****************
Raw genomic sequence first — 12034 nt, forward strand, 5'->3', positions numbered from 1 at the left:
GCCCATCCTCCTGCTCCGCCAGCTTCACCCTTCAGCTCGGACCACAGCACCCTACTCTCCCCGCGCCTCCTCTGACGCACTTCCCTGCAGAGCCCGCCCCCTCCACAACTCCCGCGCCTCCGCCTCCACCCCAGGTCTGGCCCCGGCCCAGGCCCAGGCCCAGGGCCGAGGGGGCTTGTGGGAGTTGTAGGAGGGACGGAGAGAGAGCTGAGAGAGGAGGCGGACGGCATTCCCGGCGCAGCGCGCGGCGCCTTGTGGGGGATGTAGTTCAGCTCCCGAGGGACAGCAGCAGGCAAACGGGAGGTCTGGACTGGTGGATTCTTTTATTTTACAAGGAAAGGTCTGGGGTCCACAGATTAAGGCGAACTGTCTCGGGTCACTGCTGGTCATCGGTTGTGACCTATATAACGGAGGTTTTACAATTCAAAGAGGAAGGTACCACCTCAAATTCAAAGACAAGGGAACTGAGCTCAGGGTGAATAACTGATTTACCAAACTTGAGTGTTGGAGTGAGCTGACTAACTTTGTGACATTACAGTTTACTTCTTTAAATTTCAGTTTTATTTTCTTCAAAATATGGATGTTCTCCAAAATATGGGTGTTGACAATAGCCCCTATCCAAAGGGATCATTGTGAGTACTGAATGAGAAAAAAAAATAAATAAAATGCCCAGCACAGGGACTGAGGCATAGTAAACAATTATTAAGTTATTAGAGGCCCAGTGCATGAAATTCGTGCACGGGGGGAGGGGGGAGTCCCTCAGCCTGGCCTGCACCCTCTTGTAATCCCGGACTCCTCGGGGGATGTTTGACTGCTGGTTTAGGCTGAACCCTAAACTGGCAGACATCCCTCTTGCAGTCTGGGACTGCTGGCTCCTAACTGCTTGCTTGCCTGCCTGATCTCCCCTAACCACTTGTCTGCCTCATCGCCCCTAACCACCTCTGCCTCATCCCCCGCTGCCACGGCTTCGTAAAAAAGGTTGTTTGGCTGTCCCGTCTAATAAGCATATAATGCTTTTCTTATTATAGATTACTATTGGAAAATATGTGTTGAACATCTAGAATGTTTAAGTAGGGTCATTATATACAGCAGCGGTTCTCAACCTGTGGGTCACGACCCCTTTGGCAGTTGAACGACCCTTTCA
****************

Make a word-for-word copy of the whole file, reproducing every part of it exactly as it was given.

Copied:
Raw genomic sequence first — 12034 nt, forward strand, 5'->3', positions numbered from 1 at the left:
GCCCATCCTCCTGCTCCGCCAGCTTCACCCTTCAGCTCGGACCACAGCACCCTACTCTCCCCGCGCCTCCTCTGACGCACTTCCCTGCAGAGCCCGCCCCCTCCACAACTCCCGCGCCTCCGCCTCCACCCCAGGTCTGGCCCCGGCCCAGGCCCAGGCCCAGGGCCGAGGGGGCTTGTGGGAGTTGTAGGAGGGACGGAGAGAGAGCTGAGAGAGGAGGCGGACGGCATTCCCGGCGCAGCGCGCGGCGCCTTGTGGGGGATGTAGTTCAGCTCCCGAGGGACAGCAGCAGGCAAACGGGAGGTCTGGACTGGTGGATTCTTTTATTTTACAAGGAAAGGTCTGGGGTCCACAGATTAAGGCGAACTGTCTCGGGTCACTGCTGGTCATCGGTTGTGACCTATATAACGGAGGTTTTACAATTCAAAGAGGAAGGTACCACCTCAAATTCAAAGACAAGGGAACTGAGCTCAGGGTGAATAACTGATTTACCAAACTTGAGTGTTGGAGTGAGCTGACTAACTTTGTGACATTACAGTTTACTTCTTTAAATTTCAGTTTTATTTTCTTCAAAATATGGATGTTCTCCAAAATATGGGTGTTGACAATAGCCCCTATCCAAAGGGATCATTGTGAGTACTGAATGAGAAAAAAAAATAAATAAAATGCCCAGCACAGGGACTGAGGCATAGTAAACAATTATTAAGTTATTAGAGGCCCAGTGCATGAAATTCGTGCACGGGGGGAGGGGGGAGTCCCTCAGCCTGGCCTGCACCCTCTTGTAATCCCGGACTCCTCGGGGGATGTTTGACTGCTGGTTTAGGCTGAACCCTAAACTGGCAGACATCCCTCTTGCAGTCTGGGACTGCTGGCTCCTAACTGCTTGCTTGCCTGCCTGATCTCCCCTAACCACTTGTCTGCCTCATCGCCCCTAACCACCTCTGCCTCATCCCCCGCTGCCACGGCTTCGTAAAAAAGGTTGTTTGGCTGTCCCGTCTAATAAGCATATAATGCTTTTCTTATTATAGATTACTATTGGAAAATATGTGTTGAACATCTAGAATGTTTAAGTAGGGTCATTATATACAGCAGCGGTTCTCAACCTGTGGGTCACGACCCCTTTGGCAGTTGAACGACCCTTTCA